Friday, 30 September 2011

Invest In Property - Know The Rules

Booms do not last forever, and neither do recessions, says Rawson Properties Group MD, Tony Clarke.

In a series of 'Investment Advice' evenings in Stellenbosch, Clarke says that the question he is most asked is; 'when will there be a recovery'? He says a precise prediction is not available and granted, this is the worst and longest running SA property downturn since 1976 however, a recovery will happen.

Those buying now, said Clarke, will benefit from the fact that interest rates are likely to stay low for awhile, with a possibility of a 100 to 150 base point rise, but they need a longer term view. This, he said, means that they must be prepared to hold onto what they buy now until 2020. They must, he said, see themselves as investors rather than speculators, and they must avoid two of the most common errors in property buying: valuing the property inaccurately, and buying properties purely for their long term capital gain rather than for their rental potential.

Rule number one is to invest in properties where you can earn rental income all year.

"If you buy land, especially undeveloped land, your children may benefit one day, but you are unlikely to do so. Similarly, if you buy homes in 'out of the way' areas like holiday resorts, the return on your investment will almost certainly be unsatisfactory." Ideally, said Clarke, the property investor uses the bank's money to finance a large portion of the property purchase and the income from the tenant to repay the bond. "Even in today's conditions rents do rise, making property for many people the most worthwhile – and most easily comprehended – asset class."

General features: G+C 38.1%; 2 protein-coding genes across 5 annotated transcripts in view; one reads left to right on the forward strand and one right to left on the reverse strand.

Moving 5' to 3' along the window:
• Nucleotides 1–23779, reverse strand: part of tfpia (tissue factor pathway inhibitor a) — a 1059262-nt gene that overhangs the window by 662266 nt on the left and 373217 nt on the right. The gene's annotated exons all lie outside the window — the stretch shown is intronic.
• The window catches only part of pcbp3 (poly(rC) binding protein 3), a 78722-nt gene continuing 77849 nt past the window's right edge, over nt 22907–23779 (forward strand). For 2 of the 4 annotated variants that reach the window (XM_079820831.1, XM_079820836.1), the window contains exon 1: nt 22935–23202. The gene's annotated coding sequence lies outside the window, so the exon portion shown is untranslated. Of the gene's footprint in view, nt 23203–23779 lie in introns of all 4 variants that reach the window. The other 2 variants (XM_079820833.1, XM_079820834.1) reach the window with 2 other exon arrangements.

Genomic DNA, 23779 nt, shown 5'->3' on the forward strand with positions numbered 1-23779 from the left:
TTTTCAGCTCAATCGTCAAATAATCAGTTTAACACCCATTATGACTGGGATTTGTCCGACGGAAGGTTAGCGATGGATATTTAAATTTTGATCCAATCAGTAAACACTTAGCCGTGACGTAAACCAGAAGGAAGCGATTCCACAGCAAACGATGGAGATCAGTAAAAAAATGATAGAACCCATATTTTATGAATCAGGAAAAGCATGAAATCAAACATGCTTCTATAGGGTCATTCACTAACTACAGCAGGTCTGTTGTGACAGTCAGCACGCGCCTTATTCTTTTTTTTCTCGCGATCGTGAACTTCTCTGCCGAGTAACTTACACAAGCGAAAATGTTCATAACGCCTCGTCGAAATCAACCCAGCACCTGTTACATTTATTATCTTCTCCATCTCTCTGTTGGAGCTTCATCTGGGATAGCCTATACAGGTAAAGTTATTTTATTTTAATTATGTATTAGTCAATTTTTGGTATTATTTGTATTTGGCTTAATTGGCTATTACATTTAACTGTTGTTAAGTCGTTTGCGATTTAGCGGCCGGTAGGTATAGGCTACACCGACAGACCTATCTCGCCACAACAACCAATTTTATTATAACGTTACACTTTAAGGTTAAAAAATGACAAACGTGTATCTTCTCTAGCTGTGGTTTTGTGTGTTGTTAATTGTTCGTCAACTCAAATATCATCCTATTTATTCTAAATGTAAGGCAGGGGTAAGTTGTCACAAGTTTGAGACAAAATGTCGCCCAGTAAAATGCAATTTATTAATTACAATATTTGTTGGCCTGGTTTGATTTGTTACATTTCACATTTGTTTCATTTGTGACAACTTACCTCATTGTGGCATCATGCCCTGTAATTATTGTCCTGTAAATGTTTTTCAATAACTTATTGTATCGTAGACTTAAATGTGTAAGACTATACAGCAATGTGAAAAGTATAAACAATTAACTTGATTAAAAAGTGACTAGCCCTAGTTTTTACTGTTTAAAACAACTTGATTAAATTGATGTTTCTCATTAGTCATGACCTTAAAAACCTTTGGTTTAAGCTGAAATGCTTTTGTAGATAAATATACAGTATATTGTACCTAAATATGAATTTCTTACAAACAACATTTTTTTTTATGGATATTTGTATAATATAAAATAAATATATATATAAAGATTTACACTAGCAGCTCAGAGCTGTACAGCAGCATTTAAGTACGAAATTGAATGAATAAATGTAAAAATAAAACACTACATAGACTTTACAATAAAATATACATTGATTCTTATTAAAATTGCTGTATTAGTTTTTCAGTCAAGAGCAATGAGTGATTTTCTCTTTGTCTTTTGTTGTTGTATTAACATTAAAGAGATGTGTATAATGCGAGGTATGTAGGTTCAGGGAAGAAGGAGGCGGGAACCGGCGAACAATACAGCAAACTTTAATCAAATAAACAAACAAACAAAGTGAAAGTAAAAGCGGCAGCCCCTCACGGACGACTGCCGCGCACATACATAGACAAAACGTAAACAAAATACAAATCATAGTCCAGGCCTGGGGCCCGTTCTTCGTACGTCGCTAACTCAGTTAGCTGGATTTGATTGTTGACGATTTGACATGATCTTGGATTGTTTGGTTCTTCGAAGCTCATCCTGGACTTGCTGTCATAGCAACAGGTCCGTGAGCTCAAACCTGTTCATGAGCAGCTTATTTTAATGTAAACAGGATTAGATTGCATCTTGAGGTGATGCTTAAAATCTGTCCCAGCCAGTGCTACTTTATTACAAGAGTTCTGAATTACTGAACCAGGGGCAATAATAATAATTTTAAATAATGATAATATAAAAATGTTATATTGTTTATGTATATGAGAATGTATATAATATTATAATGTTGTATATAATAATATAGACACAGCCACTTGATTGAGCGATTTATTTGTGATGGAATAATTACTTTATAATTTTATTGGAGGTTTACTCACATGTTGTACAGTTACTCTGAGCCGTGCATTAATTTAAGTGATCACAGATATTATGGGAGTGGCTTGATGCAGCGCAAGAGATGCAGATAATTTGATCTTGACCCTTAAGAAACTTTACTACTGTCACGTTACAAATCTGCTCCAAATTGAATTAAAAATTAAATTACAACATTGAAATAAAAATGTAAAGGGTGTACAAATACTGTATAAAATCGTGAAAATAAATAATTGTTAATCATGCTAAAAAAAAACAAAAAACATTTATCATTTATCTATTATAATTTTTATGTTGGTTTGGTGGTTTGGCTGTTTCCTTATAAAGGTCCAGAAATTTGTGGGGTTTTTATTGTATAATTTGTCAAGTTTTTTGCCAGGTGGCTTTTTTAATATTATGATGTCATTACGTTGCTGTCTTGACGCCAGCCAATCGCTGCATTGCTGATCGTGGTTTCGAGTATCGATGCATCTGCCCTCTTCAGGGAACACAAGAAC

Clarke advised investors going this route to appoint a really competent rental agent, to take out rental insurance and to shop around for the least expensive bond finance. They should also, he said, be aware of their own cash flow constraints and all the expenses that a property can give rise to.

Amateur investors have all too often been caught by high repair costs. Clarke also advised splitting the monthly bond repayments into fortnightly repayments. This, he said, will ensure one extra payment and a large reduction in interest payable over the term of the loan, without paying any more than the stipulated amount. This will reduce the term of the loan to approximately 12 rather than 20 years. On a bond of R220 000, for example, taken out at a 19% interest rate, will reduce the interest paid out from R635 735 to R327 307, a saving of R308 428. Clarke was given a warmly grateful response by the audience, several of whom said that this was the first talk that had explained the logic of property investment in a way that all could understand.

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